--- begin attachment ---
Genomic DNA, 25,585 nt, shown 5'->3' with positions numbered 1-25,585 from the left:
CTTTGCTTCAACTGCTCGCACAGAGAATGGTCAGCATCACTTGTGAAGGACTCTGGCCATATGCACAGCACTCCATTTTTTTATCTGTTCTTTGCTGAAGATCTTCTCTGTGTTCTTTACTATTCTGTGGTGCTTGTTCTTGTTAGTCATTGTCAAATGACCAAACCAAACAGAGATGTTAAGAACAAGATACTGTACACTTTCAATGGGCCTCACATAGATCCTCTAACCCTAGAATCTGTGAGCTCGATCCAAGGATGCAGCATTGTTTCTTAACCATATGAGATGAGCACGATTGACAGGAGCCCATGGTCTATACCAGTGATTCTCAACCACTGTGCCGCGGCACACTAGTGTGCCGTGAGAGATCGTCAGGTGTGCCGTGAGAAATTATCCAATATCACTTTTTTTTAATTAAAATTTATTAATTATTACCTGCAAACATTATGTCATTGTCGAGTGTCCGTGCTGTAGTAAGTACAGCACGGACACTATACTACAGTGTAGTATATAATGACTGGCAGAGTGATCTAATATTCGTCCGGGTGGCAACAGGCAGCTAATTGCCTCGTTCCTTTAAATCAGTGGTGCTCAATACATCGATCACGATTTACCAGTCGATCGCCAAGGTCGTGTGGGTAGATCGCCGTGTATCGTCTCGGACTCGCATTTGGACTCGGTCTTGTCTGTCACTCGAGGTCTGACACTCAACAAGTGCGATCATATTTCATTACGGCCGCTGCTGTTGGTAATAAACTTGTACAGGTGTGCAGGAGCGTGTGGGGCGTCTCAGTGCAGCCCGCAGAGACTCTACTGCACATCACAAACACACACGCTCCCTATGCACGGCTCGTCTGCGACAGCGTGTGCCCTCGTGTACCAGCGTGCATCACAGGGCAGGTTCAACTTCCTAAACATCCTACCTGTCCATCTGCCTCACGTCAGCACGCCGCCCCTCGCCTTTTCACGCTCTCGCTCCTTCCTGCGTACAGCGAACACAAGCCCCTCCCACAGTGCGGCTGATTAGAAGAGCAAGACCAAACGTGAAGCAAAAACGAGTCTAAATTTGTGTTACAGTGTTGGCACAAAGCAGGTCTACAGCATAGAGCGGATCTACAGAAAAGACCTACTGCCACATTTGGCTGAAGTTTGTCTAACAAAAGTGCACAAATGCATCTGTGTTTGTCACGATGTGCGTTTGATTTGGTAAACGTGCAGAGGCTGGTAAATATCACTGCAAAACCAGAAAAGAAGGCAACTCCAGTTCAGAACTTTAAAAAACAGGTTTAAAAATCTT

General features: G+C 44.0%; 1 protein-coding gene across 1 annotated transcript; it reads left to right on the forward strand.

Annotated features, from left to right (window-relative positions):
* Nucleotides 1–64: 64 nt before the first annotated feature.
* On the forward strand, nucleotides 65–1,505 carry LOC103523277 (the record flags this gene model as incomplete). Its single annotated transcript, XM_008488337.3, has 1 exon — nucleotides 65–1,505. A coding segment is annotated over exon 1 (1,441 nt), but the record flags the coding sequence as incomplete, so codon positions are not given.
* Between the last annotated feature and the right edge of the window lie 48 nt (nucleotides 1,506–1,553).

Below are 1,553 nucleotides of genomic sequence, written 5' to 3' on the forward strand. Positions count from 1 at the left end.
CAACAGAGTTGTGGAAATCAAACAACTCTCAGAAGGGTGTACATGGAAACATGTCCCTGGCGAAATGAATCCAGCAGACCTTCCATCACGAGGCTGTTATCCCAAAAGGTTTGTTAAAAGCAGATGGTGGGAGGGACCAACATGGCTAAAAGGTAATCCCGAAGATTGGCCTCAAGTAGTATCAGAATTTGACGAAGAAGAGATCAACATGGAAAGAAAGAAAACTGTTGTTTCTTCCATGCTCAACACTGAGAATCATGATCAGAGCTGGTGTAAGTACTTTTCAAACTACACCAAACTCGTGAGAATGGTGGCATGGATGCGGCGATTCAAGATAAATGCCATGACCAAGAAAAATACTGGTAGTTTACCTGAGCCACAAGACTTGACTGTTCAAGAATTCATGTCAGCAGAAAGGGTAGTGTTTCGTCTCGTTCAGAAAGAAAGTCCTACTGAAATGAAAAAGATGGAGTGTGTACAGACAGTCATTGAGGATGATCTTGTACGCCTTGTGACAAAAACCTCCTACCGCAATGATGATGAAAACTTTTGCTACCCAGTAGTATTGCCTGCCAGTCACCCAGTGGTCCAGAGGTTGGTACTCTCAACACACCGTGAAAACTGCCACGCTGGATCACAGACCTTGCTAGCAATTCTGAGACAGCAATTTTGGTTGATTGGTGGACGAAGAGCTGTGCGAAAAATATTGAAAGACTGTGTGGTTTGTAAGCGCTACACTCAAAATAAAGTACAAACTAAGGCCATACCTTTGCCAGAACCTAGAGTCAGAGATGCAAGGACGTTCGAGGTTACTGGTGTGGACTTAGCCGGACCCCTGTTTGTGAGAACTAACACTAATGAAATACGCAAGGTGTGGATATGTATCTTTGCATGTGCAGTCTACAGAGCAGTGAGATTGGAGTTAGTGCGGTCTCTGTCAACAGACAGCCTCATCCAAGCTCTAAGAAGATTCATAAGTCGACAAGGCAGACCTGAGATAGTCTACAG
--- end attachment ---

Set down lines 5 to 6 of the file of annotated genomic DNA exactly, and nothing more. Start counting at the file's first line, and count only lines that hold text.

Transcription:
* Nucleotides 1–64: 64 nt before the first annotated feature.
* On the forward strand, nucleotides 65–1,505 carry LOC103523277 (the record flags this gene model as incomplete). Its single annotated transcript, XM_008488337.3, has 1 exon — nucleotides 65–1,505. A coding segment is annotated over exon 1 (1,441 nt), but the record flags the coding sequence as incomplete, so codon positions are not given.